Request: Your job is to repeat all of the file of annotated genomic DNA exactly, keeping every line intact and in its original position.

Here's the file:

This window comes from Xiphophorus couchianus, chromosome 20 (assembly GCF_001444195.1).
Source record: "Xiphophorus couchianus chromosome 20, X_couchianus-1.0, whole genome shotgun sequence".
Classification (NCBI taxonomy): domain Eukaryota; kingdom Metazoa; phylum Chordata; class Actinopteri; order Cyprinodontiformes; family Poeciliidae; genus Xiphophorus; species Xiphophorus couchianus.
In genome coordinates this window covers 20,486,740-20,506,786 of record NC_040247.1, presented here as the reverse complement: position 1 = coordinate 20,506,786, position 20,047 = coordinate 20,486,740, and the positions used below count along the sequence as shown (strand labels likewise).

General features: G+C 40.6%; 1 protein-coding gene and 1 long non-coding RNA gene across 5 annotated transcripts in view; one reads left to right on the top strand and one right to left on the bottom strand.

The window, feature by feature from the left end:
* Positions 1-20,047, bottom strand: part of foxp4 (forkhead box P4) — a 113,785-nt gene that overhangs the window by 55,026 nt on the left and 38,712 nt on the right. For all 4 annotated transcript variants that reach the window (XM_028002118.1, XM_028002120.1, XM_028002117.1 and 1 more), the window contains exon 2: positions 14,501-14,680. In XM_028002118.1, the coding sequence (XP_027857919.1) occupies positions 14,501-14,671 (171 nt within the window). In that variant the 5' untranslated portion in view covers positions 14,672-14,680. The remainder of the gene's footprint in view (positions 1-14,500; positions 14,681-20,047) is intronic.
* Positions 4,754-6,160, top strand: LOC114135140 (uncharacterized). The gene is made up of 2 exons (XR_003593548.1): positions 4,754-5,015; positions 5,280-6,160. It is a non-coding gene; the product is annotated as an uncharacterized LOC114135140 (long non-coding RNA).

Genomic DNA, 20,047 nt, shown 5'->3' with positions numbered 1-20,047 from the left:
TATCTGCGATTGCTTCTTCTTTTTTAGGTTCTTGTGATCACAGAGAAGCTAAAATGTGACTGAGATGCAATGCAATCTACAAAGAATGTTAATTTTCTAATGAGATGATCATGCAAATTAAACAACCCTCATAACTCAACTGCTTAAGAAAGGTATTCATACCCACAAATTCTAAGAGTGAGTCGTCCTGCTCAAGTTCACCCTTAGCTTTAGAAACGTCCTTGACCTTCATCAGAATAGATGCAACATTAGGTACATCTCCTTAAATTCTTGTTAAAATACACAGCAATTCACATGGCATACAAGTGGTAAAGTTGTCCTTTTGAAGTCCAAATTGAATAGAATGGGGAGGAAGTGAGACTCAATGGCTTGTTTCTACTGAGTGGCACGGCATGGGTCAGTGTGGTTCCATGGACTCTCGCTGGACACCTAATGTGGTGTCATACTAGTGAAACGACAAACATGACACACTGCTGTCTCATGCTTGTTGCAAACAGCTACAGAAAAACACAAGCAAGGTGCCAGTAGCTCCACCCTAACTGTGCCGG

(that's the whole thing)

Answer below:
This window comes from Xiphophorus couchianus, chromosome 20 (assembly GCF_001444195.1).
Source record: "Xiphophorus couchianus chromosome 20, X_couchianus-1.0, whole genome shotgun sequence".
Classification (NCBI taxonomy): domain Eukaryota; kingdom Metazoa; phylum Chordata; class Actinopteri; order Cyprinodontiformes; family Poeciliidae; genus Xiphophorus; species Xiphophorus couchianus.
In genome coordinates this window covers 20,486,740-20,506,786 of record NC_040247.1, presented here as the reverse complement: position 1 = coordinate 20,506,786, position 20,047 = coordinate 20,486,740, and the positions used below count along the sequence as shown (strand labels likewise).

General features: G+C 40.6%; 1 protein-coding gene and 1 long non-coding RNA gene across 5 annotated transcripts in view; one reads left to right on the top strand and one right to left on the bottom strand.

The window, feature by feature from the left end:
* Positions 1-20,047, bottom strand: part of foxp4 (forkhead box P4) — a 113,785-nt gene that overhangs the window by 55,026 nt on the left and 38,712 nt on the right. For all 4 annotated transcript variants that reach the window (XM_028002118.1, XM_028002120.1, XM_028002117.1 and 1 more), the window contains exon 2: positions 14,501-14,680. In XM_028002118.1, the coding sequence (XP_027857919.1) occupies positions 14,501-14,671 (171 nt within the window). In that variant the 5' untranslated portion in view covers positions 14,672-14,680. The remainder of the gene's footprint in view (positions 1-14,500; positions 14,681-20,047) is intronic.
* Positions 4,754-6,160, top strand: LOC114135140 (uncharacterized). The gene is made up of 2 exons (XR_003593548.1): positions 4,754-5,015; positions 5,280-6,160. It is a non-coding gene; the product is annotated as an uncharacterized LOC114135140 (long non-coding RNA).

Genomic DNA, 20,047 nt, shown 5'->3' with positions numbered 1-20,047 from the left:
TATCTGCGATTGCTTCTTCTTTTTTAGGTTCTTGTGATCACAGAGAAGCTAAAATGTGACTGAGATGCAATGCAATCTACAAAGAATGTTAATTTTCTAATGAGATGATCATGCAAATTAAACAACCCTCATAACTCAACTGCTTAAGAAAGGTATTCATACCCACAAATTCTAAGAGTGAGTCGTCCTGCTCAAGTTCACCCTTAGCTTTAGAAACGTCCTTGACCTTCATCAGAATAGATGCAACATTAGGTACATCTCCTTAAATTCTTGTTAAAATACACAGCAATTCACATGGCATACAAGTGGTAAAGTTGTCCTTTTGAAGTCCAAATTGAATAGAATGGGGAGGAAGTGAGACTCAATGGCTTGTTTCTACTGAGTGGCACGGCATGGGTCAGTGTGGTTCCATGGACTCTCGCTGGACACCTAATGTGGTGTCATACTAGTGAAACGACAAACATGACACACTGCTGTCTCATGCTTGTTGCAAACAGCTACAGAAAAACACAAGCAAGGTGCCAGTAGCTCCACCCTAACTGTGCCGG